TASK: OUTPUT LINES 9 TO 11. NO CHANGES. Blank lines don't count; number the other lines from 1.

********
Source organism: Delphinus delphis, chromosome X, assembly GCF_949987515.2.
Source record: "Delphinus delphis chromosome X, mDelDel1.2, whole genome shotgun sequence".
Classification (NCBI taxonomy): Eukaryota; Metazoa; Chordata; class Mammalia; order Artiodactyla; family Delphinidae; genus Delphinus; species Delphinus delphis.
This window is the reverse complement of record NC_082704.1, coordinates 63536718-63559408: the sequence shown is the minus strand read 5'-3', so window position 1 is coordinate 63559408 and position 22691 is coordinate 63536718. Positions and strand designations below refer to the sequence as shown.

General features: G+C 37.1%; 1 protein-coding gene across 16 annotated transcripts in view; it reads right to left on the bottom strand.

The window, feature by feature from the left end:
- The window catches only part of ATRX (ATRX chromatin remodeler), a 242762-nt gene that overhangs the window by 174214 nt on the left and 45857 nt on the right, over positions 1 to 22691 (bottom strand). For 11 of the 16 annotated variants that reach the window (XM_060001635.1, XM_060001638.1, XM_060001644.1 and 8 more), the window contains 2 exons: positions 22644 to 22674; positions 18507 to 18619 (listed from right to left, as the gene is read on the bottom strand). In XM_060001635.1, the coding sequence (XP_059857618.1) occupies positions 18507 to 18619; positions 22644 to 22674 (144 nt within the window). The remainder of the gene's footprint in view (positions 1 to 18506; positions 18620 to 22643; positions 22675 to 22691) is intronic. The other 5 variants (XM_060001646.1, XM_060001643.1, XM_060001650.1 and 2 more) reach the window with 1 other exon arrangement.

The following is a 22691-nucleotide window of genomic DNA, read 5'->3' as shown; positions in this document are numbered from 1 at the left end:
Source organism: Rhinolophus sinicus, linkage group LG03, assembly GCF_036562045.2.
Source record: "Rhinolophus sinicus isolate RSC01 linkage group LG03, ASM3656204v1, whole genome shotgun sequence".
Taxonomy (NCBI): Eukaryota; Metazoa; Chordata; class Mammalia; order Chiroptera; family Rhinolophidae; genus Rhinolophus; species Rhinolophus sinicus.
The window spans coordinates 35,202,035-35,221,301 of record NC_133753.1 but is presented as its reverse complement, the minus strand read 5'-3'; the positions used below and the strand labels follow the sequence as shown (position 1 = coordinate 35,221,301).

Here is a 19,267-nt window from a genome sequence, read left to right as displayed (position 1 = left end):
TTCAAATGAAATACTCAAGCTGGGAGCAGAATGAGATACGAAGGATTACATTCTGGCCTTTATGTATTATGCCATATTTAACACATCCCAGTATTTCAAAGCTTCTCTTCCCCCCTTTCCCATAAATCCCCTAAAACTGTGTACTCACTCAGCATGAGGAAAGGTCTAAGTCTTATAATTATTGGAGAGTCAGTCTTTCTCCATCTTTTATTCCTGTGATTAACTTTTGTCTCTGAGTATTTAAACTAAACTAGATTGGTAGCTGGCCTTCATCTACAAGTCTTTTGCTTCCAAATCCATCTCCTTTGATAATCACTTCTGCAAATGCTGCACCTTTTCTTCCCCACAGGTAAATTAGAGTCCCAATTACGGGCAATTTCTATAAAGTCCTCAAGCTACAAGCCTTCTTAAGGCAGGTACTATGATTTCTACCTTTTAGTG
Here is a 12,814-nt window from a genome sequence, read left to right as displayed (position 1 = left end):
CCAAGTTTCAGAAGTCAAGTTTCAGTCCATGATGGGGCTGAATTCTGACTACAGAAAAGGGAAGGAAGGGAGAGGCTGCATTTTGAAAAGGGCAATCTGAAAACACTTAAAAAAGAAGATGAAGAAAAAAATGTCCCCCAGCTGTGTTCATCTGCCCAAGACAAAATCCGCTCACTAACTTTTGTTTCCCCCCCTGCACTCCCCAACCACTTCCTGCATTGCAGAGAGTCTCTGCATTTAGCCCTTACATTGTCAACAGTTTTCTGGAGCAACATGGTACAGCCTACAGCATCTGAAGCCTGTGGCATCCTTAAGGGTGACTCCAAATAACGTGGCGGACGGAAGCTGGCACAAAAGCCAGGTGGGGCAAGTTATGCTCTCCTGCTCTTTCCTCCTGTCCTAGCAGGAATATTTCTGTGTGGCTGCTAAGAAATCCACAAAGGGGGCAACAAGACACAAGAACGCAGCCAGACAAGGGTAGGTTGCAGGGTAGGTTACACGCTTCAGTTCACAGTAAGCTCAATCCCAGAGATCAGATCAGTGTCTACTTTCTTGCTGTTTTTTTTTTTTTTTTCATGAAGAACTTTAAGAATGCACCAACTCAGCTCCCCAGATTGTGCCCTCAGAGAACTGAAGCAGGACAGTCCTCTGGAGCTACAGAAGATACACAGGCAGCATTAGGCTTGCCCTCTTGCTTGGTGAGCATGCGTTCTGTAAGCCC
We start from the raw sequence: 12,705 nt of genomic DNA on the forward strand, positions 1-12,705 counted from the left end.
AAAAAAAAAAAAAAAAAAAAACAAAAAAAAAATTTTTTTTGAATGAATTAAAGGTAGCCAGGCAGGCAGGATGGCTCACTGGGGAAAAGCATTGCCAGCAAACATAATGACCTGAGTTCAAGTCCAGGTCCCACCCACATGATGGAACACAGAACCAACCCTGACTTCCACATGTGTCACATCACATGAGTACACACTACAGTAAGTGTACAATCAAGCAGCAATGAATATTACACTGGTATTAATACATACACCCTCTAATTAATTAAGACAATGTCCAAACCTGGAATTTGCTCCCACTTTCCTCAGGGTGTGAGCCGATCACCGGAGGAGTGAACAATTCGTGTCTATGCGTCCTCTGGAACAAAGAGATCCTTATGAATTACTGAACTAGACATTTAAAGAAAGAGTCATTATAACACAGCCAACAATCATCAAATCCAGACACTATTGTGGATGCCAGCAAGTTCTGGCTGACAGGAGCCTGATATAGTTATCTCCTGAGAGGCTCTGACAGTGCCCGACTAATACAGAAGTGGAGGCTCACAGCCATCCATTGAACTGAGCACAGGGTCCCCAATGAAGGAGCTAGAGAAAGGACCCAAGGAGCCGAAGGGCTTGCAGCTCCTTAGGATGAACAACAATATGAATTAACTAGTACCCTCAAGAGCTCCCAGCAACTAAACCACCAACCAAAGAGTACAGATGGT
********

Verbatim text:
Source organism: Rhinolophus sinicus, linkage group LG03, assembly GCF_036562045.2.
Source record: "Rhinolophus sinicus isolate RSC01 linkage group LG03, ASM3656204v1, whole genome shotgun sequence".
Taxonomy (NCBI): Eukaryota; Metazoa; Chordata; class Mammalia; order Chiroptera; family Rhinolophidae; genus Rhinolophus; species Rhinolophus sinicus.